delware environmental institute

IN THE NEWS

Environmental news from Delaware and the surrounding region.

National leader: Delaware scientists and engineers rank first in publication of research
02/23/2012 -

Among university scientists and engineers, Delaware academic researchers are the most productive in the nation, far out-publishing their peers, according to a report prepared by the National Science Foundation and issued by the National Science Board.

According to Science and Engineering Indicators 2012, Delaware academics top the nation in the publication of research articles in scholarly journals — an important measure of productivity and contributions to scientific knowledge.

02/20/2012 -

The Delaware Department of Natural Resources and Environmental Control will hold a public information forum on the state’s Draft Phase II Watershed Implementation Plan (WIP) for the Chesapeak

On the radar: UD oceanographer Matthew J. Oliver honored as Sloan Research Fellow
02/20/2012 -

When the prestigious Sloan Research Fellowships broadened in scope this year to include researchers in the ocean sciences, a UD oceanographer was among the first in the field to be selected for the honor.

Matthew J. Oliver, assistant professor of oceanography in the College of Earth, Ocean, and Environment (CEOE), received the award from the Alfred P. Sloan Foundation last week. The fellowships are given to early-career scientists and scholars whose achievements and potential identify them among the next generation of scientific leaders.

02/14/2012 -

Senior Zach Elfers has not shampooed his hair in nearly three years. His friend, senior Shane Palkovitz, hasn't purchased clothing since high school.
Both students say they developed these habits to reduce their ecological footprints and benefit the environment.
Elfers says his hair used to get greasy if he went one day without shampooing it. He suspected the shampoo was disrupting his hair's natural oils, and after further research, realized he was right. Now, he only uses water to wash his hair.
"You have no idea what's in shampoo," Elfers says. "I don't know—and the cosmetics industry is entirely unregulated in the United States. The stuff that's banned from getting put in your food is in cosmetics."

02/10/2012 -

In the first comprehensive satellite study of its kind, a University of Colorado at Boulder-led team used NASA data to calculate how much Earth's melting land ice is adding to global sea level rise

NSF Forum: The challenge of a sustainable future: Long-term ecological research offers new answers
02/10/2012 -

On Thursday, March 1, 2012, NSF will host a symposium titled "How Long-Term Ecological Research Informs Sustainability Science and Action."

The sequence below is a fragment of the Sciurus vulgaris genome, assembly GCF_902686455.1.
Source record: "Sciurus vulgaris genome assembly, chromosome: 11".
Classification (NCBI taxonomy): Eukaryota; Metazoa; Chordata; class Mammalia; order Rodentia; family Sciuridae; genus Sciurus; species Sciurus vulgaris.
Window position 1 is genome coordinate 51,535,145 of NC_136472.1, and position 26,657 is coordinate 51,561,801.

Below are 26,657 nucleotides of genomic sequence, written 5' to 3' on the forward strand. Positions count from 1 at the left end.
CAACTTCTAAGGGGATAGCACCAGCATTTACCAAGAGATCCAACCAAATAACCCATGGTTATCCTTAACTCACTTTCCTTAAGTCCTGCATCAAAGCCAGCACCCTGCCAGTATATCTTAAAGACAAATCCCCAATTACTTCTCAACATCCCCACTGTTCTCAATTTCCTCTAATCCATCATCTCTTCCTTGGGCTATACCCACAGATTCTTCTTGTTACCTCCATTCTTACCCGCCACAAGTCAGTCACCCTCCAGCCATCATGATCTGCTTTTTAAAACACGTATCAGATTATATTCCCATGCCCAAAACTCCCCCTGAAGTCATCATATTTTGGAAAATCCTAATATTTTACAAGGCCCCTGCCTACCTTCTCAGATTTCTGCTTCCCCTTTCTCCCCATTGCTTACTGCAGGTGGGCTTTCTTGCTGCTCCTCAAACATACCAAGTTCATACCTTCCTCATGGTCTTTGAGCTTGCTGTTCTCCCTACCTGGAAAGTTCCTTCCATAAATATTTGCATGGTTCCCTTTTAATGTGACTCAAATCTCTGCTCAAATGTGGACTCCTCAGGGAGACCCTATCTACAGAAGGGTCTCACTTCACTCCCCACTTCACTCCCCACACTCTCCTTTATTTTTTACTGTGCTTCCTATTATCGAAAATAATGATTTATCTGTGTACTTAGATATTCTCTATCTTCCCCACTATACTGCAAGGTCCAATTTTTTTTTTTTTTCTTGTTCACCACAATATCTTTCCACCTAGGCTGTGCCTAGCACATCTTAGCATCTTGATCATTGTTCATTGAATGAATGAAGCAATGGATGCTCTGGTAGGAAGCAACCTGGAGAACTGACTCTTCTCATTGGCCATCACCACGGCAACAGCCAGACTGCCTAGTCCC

The meeting is the 11th such annual NSF symposium to address topics in long-term ecological research.

50 years later: Activities recall devastating '62 Storm that pummeled Delaware coast
02/10/2012 -

In March 1962, a powerful, slow-moving northeaster pummeled the mid-Atlantic coast, bringing huge waves, extreme winds and record-setting tides over the course of three days. Often called “Delaware’s Coastal Storm of the Century,” the catastrophe destroyed homes, flooded communities and killed seven people.

In commemoration of the storm’s 50th anniversary, free public events highlighting coastal vulnerability and sustainability are scheduled for Wednesday, March 7, from 9 a.m. to 4 p.m., at the Rehoboth Beach Convention Center.

Bird count: Birds aren't flocking to backyard feeders this winter
02/10/2012 -

What’s in short supply this winter? If you said snow you guessed the first (and obvious) answer. But you may not have noticed what else has been scarce -- birds at backyard feeders.

“Our customers are talking about the fact that fewer birds are coming to feeders this winter,” says Charles Shattuck who, with his wife, Kathy, owns Wild Birds Unlimited in Hockessin. “I’ve heard reports of fewer birds at feeders across the East Coast.”

02/09/2012 -

The Delaware Association for Environmental Education (DAEE) will hold its third conference, which is focused on “Turning the Tide toward Environmental Education,” from 8 a.m.-4 p.m., Saturday, Feb. 25, at the Officer’s Club in Cape Henlopen State Park in Lewes, Del.

The one-day conference will kick off with a keynote address by Tom Horton, an award-winning environmental educator and writer. Horton is well-known for writing about environmental issues for the Baltimore Sun and has penned several books on the Chesapeake Bay as well as articles for National Geographic, Rolling Stone, and many other magazines.

More than 100 formal and non-formal educators in the field of environmental education will come together for the conference, which will feature several strands of educational sessions and field trips, as well as exhibits and opportunities for networking and professional development.

DNREC News: World Wetlands Day draws attention to new DNREC website.
02/06/2012 -

DNREC’s Delaware Wetlands website landed with a splash today in coinciding with celebration of World Wetlands Day. The newly revamped website at http://de.gov/delawarewetlands is replete with online tools, making it possible for all Delawareans to get involved in the ongoing effort to conserve our wetlands – the site is primed to host landowners, educators, volunteers, biologists, and environmental decision makers. “There’s something for everybody to help make a difference for our wetlands and to ensure that Delaware’s wetlands continue contributing to our quality of life,” said Mark Biddle, environmental scientist with DNREC’s Division of Watershed Stewardship.